The Fall and Rise of Lance Armstrong?

As a cycling fan 2012 was fantastic. 2013 has got off to a mixed start.

The good news? The route for the 2014 stages of the Tour de France in the UK has been announced, and on the third day it starts in Cambridge, comes down to the Olympic Park and ends on the Mall. Will it come through Wormley? I hope so, that would be fantastic! Regardless of whether or not it does, I shall be there at the roadside cheering my sporting heroes on.

The bad news? The public admission by Lance Armstrong on Oprah Winfrey’s show that he had doped on all of the Tours he won. I remain a keen Tour fan, but am left me questioning the Tours of that time that I loved so much. Were the monumental athletic achievements what they appeared to be? I also feel very sorry for those who weren’t doping at the time.

In a key exchange Winfrey asked: “Did it feel wrong?

Armstrong replied: “No. Scary.”

“Did you feel bad?”

“No. Even scarier.”

“Did you feel that you were cheating?”

“No. The scariest.”

Armstrong continued: “The definition of a cheat is to gain an advantage on a rival or foe. I didn’t view it that way. I viewed it as a level playing field. I didn’t understand the magnitude of that. The important thing is that I’m beginning to understand it… I see the anger in people, betrayal. It’s all there. People who believed in me and supported me and they have every right to feel betrayed and it’s my fault and I’ll spend the rest of my life trying to earn back trust and apologise to people.”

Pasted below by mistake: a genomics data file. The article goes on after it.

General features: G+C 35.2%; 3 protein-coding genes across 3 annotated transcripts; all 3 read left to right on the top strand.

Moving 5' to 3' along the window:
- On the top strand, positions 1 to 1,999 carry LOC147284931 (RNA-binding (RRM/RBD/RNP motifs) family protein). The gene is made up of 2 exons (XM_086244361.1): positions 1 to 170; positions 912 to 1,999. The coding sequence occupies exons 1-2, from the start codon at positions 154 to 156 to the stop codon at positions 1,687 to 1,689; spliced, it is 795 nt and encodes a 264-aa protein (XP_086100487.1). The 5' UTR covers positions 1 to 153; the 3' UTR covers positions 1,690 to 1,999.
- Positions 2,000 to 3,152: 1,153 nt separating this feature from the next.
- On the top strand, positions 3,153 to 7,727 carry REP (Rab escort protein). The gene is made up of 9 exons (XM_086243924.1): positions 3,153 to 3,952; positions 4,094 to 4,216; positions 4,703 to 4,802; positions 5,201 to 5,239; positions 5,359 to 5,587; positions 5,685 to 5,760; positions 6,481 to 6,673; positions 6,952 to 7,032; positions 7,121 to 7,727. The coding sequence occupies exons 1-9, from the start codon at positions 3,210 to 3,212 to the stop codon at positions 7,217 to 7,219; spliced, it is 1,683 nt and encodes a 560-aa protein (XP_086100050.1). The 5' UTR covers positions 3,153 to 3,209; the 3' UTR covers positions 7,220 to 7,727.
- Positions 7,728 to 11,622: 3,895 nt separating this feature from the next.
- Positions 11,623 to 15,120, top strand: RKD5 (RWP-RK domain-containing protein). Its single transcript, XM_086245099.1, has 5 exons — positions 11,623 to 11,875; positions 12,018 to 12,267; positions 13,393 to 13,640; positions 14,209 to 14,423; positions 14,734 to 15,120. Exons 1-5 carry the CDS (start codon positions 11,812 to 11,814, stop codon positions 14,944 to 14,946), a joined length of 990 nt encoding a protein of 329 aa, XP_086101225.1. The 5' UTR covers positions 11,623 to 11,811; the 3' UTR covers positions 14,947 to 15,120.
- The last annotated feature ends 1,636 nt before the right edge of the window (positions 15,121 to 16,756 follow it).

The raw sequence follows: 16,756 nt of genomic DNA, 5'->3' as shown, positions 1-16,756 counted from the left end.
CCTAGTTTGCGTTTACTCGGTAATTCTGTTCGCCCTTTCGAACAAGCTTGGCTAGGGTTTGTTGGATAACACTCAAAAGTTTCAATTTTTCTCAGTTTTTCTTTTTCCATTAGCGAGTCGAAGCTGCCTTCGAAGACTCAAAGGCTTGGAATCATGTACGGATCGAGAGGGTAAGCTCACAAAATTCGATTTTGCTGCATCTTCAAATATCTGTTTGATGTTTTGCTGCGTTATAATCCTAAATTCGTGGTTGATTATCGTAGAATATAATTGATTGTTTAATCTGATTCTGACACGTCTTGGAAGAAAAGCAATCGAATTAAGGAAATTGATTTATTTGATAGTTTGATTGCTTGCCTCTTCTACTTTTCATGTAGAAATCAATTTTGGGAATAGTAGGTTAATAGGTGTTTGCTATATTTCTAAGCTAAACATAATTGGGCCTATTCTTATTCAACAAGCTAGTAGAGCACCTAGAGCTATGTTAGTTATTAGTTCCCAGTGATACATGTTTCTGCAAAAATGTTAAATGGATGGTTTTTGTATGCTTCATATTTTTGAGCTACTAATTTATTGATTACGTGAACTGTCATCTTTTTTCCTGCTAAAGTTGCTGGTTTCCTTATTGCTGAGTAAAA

As we live our lives as Christians today, Lance’s description of his perception of what he was doing is perhaps a warning for us. It is all to easy for us to measure our behaviour by the behaviour of those around us. The standard we should measure ourselves against, however, is Christ, a measure I know I fall short of, as do we all. Is this a reason to change our standard or deny where we’re at? No, it is only as we bring our failings into the light that we open the way for God to work in us by his Spirit. And this is why, saddened as I am by what Armstrong has done, that I am pleased that he has come clean, for now, if his confession is genuine, he has opened himself to God’s redemptive power.


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